The Hittites established a great empire in the second millennium B.C. in Anatolia. The documents and monuments they left behind reveal that their empire extended as far as Mesopotamia and yet, their history and culture were unknown until a century ago. The Hittites that appear in the Old Testament are an enigma because they are not related to the Hittites who lived in Anatolia. The remnant of the Hittites who settled in Syria appears in many places in the Old Testament and in many ways, influenced the history and culture of Israel.

NOTE: You can download a PDF copy of this article. The article includes color photos illustrating Hittite culture and religion. To download the article click here: “The Hittites.”

NOTE: For other articles on archaeology, archaeological discoveries, and how they relate to the Bible, read my post Can Archaeology Prove the Bible?.


Bright, John. A History of Israel. Louisville: Westminster Press John Knox Press, 2000.

Hoffner, H. A. “The Hittites and the Hurrians.” People of Old Testament Times. Edited by D. J. Wiseman. Oxford: At the Clarendon Press, 1973.

Kempinski, Aharon.“Hittites in the Bible: What Does Archaeology Say?” Biblical Archaeology Review 5 no 5 (1979):30–44.

Kitchen, Kenneth A. “Hittites.” The New International Dictionary of Biblical Archaeology. Edited by E. M. Blaiklock. Grand Rapids: Zondervan, 1983.

Claude Mariottini
Emeritus Professor of Old Testament
Northern Baptist Seminary

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7 Responses to The Hittites: A Historical Perspective

  1. Pingback: The Hittites: A Historical Perspective | Threefold Christian Alliance

  2. Jose Quirós says:

    Gracias por tan valiosa información, muchas veces había cuestionado si la invasión a Egipto después de José fue por parte de los hititas o los hicsos?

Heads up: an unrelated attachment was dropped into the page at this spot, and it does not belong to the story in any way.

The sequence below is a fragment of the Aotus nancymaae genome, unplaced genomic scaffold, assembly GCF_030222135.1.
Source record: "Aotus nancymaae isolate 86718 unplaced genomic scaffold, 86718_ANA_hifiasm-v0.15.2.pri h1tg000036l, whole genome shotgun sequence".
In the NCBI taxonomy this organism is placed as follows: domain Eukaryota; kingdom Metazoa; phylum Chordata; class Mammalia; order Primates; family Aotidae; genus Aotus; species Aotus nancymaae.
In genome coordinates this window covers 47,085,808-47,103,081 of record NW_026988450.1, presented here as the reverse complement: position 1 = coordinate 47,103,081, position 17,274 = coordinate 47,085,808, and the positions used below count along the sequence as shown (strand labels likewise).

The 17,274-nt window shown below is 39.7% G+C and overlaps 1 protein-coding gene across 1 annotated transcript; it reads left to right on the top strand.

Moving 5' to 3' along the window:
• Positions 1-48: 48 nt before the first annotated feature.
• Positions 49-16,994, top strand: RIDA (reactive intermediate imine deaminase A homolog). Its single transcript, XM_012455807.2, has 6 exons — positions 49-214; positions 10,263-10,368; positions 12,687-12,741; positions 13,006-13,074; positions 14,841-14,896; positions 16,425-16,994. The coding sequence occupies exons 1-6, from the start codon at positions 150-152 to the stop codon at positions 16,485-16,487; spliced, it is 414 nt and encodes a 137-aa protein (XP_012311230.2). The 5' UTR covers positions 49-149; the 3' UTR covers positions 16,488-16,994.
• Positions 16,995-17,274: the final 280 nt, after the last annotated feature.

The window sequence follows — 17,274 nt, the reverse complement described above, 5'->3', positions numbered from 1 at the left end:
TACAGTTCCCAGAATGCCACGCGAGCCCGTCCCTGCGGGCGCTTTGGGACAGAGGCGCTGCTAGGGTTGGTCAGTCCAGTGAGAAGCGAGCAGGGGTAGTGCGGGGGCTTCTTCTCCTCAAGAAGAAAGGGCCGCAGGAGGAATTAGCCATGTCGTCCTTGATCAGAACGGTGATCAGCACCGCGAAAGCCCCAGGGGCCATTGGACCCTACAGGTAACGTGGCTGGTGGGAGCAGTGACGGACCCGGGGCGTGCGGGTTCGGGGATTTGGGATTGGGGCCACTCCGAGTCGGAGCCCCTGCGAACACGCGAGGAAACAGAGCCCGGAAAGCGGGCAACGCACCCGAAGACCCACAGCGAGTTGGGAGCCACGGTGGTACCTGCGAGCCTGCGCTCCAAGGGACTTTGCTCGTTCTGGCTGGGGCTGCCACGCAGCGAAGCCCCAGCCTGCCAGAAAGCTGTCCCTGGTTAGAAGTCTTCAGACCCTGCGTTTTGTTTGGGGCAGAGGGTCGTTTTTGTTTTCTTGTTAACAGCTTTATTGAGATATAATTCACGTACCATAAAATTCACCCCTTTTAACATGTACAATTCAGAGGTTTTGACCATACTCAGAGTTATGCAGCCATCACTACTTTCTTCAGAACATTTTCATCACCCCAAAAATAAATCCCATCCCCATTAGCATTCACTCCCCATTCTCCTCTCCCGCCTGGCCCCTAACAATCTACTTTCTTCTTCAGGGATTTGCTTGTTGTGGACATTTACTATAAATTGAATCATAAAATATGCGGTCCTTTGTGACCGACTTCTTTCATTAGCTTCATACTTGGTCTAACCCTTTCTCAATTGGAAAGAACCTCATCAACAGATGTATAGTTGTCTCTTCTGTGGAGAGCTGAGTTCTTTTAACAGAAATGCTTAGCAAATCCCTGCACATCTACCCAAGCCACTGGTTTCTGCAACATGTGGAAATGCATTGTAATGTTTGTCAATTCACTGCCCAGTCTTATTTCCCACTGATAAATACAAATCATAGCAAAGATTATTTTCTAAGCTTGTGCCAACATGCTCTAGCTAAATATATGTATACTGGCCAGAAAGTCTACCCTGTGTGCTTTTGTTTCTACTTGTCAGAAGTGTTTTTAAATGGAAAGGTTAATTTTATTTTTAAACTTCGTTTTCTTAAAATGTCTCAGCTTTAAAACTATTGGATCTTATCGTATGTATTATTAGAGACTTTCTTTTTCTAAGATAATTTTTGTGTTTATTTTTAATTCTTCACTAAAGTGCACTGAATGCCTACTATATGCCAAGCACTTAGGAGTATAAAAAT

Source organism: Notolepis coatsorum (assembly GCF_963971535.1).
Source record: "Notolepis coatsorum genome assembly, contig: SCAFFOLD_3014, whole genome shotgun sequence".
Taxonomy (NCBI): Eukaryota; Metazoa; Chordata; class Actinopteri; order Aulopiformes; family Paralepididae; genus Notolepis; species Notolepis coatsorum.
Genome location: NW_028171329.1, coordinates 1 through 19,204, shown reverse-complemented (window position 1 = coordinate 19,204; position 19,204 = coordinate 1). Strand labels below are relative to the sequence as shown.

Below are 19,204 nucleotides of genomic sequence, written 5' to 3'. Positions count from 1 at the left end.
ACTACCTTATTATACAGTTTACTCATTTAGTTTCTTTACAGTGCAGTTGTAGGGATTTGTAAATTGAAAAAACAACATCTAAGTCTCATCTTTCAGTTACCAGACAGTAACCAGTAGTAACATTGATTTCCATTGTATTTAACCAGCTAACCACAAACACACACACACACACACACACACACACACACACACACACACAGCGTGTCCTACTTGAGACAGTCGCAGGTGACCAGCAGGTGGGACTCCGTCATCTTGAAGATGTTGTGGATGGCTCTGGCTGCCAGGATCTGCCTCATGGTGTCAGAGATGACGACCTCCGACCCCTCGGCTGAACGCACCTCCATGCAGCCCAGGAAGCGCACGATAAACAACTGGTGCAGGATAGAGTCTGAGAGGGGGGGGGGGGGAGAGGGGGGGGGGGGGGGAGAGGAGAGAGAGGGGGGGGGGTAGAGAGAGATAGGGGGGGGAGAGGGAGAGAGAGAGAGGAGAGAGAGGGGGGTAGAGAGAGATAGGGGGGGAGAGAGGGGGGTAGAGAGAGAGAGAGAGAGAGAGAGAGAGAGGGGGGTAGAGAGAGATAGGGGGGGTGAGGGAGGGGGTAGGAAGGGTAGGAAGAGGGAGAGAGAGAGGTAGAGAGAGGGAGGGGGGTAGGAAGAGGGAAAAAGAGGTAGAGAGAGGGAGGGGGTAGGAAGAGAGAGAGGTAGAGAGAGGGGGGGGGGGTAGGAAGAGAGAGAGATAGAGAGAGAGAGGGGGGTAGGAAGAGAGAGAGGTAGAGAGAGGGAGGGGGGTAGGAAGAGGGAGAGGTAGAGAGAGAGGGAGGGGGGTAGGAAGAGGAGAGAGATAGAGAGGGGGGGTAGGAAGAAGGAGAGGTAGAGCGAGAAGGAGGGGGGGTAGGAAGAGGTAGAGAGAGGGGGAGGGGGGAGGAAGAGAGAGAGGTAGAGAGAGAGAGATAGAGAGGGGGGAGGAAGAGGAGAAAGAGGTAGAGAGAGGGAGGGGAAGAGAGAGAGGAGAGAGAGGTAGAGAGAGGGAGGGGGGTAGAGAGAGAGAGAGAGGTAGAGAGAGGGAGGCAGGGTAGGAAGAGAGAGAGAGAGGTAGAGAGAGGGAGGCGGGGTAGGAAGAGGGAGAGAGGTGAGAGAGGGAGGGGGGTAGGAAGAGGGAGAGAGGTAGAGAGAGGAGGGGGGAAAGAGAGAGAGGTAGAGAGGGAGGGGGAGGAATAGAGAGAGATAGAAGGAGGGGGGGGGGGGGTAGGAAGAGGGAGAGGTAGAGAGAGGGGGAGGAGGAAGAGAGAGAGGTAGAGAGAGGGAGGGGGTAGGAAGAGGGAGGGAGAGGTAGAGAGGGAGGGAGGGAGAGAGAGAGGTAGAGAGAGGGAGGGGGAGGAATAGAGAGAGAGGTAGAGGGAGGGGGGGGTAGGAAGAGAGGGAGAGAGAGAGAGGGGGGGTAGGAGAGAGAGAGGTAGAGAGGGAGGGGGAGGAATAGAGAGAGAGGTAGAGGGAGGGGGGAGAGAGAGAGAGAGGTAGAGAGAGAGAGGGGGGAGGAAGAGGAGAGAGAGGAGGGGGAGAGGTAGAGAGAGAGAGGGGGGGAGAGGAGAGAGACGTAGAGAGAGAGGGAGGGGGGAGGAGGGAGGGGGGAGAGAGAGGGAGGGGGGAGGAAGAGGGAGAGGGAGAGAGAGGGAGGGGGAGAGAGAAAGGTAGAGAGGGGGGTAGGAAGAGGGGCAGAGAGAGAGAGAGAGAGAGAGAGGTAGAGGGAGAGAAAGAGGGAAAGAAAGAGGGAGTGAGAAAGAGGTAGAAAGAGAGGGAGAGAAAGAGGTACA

• José,

      Gracias por tus amables palabras. Los hititas nunca invadieron Egipto. Es muy posible que cuando José llegó a Egipto, él llego durante la época en que los hicsos controlaban Egipto.

      Me alegra que hayas disfrutado la lectura del artículo. ¿Recibiste el PDF? El PDF tiene imágenes interesantes sobre los hititas.

      Gracias por visitar mi blog.

      Claude Mariottini


  3. Douglas Fyfe says:

    Thanks Claude. I have a book on my shelf, “The Secret of the Hittites” (C.W. Ceram) which goes into the uncovering of that culture – such a fascinating history.


    • Douglas,

      When I was working on my PhD, I wrote a paper on the Hittites that was 100 pages long. I almost wrote my dissertation on the Hittites, but my advisor, Dr. Joseph Callaway (of blessed memory), wisely said “no.” I am glad he did. I enjoyed learning about the Hittites; they have an amazing history.

      Claude Mariottini


  4. Pingback: RH - The Amarna Letters, Part 1 - EURO·FOLK·RADIO